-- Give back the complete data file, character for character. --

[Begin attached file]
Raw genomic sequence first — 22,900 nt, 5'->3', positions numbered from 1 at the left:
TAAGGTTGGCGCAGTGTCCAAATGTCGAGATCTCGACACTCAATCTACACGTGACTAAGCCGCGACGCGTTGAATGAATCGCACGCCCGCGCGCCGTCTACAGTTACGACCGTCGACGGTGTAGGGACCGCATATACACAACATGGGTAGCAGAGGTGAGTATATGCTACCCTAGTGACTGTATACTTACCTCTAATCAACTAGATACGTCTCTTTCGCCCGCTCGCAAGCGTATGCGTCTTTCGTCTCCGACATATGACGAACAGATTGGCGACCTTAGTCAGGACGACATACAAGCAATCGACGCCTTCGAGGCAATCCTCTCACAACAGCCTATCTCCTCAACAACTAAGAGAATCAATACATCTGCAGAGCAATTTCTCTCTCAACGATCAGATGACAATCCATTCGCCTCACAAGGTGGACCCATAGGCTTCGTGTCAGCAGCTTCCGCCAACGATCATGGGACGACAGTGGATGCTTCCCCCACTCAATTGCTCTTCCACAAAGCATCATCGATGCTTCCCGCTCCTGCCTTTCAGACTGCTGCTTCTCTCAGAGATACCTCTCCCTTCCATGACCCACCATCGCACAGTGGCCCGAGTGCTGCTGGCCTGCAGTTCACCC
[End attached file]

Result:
Raw genomic sequence first — 22,900 nt, 5'->3', positions numbered from 1 at the left:
TAAGGTTGGCGCAGTGTCCAAATGTCGAGATCTCGACACTCAATCTACACGTGACTAAGCCGCGACGCGTTGAATGAATCGCACGCCCGCGCGCCGTCTACAGTTACGACCGTCGACGGTGTAGGGACCGCATATACACAACATGGGTAGCAGAGGTGAGTATATGCTACCCTAGTGACTGTATACTTACCTCTAATCAACTAGATACGTCTCTTTCGCCCGCTCGCAAGCGTATGCGTCTTTCGTCTCCGACATATGACGAACAGATTGGCGACCTTAGTCAGGACGACATACAAGCAATCGACGCCTTCGAGGCAATCCTCTCACAACAGCCTATCTCCTCAACAACTAAGAGAATCAATACATCTGCAGAGCAATTTCTCTCTCAACGATCAGATGACAATCCATTCGCCTCACAAGGTGGACCCATAGGCTTCGTGTCAGCAGCTTCCGCCAACGATCATGGGACGACAGTGGATGCTTCCCCCACTCAATTGCTCTTCCACAAAGCATCATCGATGCTTCCCGCTCCTGCCTTTCAGACTGCTGCTTCTCTCAGAGATACCTCTCCCTTCCATGACCCACCATCGCACAGTGGCCCGAGTGCTGCTGGCCTGCAGTTCACCC